One of my first tunnel explorations had me hopefully sampling Vietnamese food, resulting in something of a lukewarm response. Funny, then, that I've found myself missing Cafe Basil since my office moved to the other end of downtown. When I noticed a new stall in the food court under McKinney Place, promising "Asian Subs," my interest was cautiously piqued. I could swallow a whitewashed euphemism for bánh mì, as long as the taste held true.
Top Taste Asian Subs and Grill opened back in August, as far as I can tell, but I only stumbled upon it recently. As expected, this isn't a wholly authentic take on Vietnamese food. As long as you go in with that understanding, though, it will do in a pinch (as seems to be the theme in so much tunnel dining).
I opted for an "Asian Sub" and a Vietnamese Iced Coffee, hoping to get close to one of my favorite quick lunches of bánh mì and cà phê sữa đá. Dubious of the restaurant's inclusion of Swiss cheese on their signature sandwich, I requested half of my full size (foot-long) sandwich with and half without, and was smilingly obliged. The rest of the sandwich construction seemed reasonably up to snuff, with a baguette-style loaf split and stuffed with chargrilled pork, vegetables, and herbs. A quick run through an impinger oven was a nice touch, lending a bit of crispness and character to what was otherwise utterly ignorable bread.
Despite its crisping run through the impinger, the bread had lost much of its crunch by the time I made it back to my desk. I suspect that it would have held up better had I eaten it on sight, but the cottony interior was no match for its moist contents. The pork had nice flavor, though it was a bit too reminiscent of teriyaki, as if it were going for a more mall-food-court-friendly flavor profile. The vegetables were nice and crunchy, with cooling cucumber and slightly sweet carrot bringing things a little more in line with the proper bánh mì experience. Pickled Thai chiles added a nice heat, but the sweetness unbalanced things a bit. Top Taste is not shy with the cilantro, which is nice.
As I mentioned, I was not convinced of the cheese, but it's actually not a bad idea, adding a touch of creaminess and (blessedly) little actual cheese flavor. I think it might be intended as an oddly effective stand-in for the copious amounts of mayonnaise and pate I usually want on my bánh mì.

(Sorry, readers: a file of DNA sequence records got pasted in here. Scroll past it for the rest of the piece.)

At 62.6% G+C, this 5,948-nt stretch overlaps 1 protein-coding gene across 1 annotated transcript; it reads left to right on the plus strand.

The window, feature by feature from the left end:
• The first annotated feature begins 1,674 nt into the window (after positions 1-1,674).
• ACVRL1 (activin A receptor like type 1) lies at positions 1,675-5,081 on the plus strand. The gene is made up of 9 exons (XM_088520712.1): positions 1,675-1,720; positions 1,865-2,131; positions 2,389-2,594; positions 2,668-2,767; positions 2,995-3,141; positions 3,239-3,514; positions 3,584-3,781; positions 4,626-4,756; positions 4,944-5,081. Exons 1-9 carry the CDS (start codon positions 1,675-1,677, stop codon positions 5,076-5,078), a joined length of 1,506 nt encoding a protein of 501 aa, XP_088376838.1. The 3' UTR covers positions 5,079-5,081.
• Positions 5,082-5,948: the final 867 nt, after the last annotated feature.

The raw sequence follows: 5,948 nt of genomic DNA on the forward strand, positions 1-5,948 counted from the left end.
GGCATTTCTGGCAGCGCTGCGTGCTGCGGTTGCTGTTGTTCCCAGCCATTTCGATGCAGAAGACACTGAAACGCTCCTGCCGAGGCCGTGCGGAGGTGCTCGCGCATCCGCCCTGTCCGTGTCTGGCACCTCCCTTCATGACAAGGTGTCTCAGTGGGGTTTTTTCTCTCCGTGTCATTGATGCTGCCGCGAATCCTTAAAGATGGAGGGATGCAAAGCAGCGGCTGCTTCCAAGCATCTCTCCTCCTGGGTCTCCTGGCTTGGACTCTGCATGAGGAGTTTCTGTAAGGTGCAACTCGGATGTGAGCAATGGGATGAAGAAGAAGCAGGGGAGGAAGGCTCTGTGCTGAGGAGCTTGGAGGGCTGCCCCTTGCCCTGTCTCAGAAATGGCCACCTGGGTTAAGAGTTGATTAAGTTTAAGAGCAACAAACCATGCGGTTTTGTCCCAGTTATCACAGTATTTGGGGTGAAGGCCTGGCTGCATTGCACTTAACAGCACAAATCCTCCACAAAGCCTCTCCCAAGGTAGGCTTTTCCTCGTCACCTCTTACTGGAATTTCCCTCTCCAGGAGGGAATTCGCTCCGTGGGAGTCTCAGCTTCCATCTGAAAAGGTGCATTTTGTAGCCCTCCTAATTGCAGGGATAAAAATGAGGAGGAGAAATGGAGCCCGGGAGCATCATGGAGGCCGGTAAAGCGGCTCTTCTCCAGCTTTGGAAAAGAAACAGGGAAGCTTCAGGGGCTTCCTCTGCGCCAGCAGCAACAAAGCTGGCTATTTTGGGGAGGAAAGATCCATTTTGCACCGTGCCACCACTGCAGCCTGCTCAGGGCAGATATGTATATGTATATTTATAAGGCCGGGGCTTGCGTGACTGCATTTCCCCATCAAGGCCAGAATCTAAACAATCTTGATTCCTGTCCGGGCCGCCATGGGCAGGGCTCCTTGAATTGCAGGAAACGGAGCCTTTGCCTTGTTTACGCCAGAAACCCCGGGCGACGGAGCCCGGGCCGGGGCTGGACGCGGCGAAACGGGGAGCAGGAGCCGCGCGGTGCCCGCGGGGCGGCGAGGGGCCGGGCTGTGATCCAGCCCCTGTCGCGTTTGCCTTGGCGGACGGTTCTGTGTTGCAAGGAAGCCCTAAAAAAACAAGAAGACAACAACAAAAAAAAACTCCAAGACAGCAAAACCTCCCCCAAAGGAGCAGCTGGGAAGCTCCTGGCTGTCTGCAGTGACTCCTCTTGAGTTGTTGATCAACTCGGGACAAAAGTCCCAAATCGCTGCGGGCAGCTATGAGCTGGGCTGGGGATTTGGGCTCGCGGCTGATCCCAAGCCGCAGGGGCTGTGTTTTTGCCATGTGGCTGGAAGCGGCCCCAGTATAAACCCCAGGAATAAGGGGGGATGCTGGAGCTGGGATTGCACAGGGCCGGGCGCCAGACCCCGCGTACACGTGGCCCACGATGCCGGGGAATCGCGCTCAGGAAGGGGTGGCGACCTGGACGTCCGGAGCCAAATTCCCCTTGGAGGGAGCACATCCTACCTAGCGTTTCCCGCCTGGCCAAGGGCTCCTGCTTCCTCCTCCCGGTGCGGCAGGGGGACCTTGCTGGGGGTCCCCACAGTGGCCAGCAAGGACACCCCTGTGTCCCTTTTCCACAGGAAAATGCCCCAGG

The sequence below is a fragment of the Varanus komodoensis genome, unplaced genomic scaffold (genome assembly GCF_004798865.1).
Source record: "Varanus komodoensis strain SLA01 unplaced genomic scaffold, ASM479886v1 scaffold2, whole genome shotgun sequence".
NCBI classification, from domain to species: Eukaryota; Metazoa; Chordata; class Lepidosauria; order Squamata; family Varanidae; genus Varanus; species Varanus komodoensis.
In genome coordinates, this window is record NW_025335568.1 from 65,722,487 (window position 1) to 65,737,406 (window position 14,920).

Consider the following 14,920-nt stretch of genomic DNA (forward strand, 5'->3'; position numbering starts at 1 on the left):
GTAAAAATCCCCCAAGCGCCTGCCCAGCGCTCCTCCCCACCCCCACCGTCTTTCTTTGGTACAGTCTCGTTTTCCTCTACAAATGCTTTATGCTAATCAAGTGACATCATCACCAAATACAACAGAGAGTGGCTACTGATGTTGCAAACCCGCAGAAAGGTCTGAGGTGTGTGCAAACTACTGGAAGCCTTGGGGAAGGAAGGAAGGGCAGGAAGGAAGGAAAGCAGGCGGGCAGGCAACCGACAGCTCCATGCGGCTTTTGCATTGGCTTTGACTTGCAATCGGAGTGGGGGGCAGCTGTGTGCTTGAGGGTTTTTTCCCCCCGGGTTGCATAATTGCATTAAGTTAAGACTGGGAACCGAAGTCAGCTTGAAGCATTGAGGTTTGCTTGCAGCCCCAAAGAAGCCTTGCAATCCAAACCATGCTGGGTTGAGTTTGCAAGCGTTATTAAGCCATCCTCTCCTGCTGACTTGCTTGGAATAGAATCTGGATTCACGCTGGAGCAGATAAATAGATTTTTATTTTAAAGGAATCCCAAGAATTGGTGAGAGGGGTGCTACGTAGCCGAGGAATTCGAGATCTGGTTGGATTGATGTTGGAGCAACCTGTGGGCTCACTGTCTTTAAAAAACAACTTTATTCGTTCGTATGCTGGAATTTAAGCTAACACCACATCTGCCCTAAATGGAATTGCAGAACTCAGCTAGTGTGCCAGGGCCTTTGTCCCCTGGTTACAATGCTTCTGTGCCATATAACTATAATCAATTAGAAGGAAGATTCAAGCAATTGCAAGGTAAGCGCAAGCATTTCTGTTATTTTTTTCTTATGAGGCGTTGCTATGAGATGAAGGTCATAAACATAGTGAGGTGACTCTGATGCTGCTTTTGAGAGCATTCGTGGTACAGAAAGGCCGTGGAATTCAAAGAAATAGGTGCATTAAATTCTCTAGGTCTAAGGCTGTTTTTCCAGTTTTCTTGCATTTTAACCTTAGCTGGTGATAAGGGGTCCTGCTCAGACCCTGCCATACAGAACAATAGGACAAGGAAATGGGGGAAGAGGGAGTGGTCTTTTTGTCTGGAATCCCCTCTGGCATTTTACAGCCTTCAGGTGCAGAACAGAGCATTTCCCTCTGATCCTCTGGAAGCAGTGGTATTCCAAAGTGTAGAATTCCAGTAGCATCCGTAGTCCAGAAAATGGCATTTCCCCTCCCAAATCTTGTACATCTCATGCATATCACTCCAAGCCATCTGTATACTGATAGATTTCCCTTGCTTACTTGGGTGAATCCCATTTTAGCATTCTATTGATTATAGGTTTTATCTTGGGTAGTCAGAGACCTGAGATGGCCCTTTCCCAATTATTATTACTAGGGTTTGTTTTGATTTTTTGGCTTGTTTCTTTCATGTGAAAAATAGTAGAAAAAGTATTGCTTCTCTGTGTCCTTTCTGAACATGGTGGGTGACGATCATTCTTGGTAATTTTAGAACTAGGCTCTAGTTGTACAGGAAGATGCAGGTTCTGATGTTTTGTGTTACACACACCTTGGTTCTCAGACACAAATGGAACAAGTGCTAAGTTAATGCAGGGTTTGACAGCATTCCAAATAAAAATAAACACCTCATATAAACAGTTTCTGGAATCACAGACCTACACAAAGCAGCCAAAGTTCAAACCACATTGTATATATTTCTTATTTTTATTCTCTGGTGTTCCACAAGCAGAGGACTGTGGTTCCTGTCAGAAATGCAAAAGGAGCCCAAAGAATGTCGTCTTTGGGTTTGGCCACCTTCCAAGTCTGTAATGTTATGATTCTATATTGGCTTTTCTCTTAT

While it makes for a relatively flavorful and satisfying sandwich in a vacuum, it lacks the big, bright flavors typical of bánh mì; there's no zing of jalapeño or funk of fish sauce, and the sate-flavored soy squirted liberally on top doesn't really punch things up much. Throughout, you get the impression punches are distinctly being pulled to cater to a less adventurous palate expected from a tunnel audience.
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The cà phê sữa đá was similarly afflicted, tasting thin and weak. I strongly suspect normal brewed coffee was used instead of the hi-test mug-top-drip-filter stuff more commonly employed. The drink was also shy on sweetened condensed milk; I want that one-two sucker punch of intense coffee and toothache sweet milk, the Harvey Dent of caffeinated beverages.
If you think of Top Taste as a purveyor of bánh mì and cà phê sữa đá, you're liable to come away disappointed. I don't think it's their intention to be an authentic option. At least not now. I plan on going back and encouraging them along, asking for fish sauce instead of soy here, or perhaps some fresh jalapeño in lieu of the pickled chiles there. They do enough things right that I think all it would take is a little nudge, a show of good faith and accepting palates, for Top Taste for them to give me what I, and I suspect they, want. We will, of course, have to do something about that bread.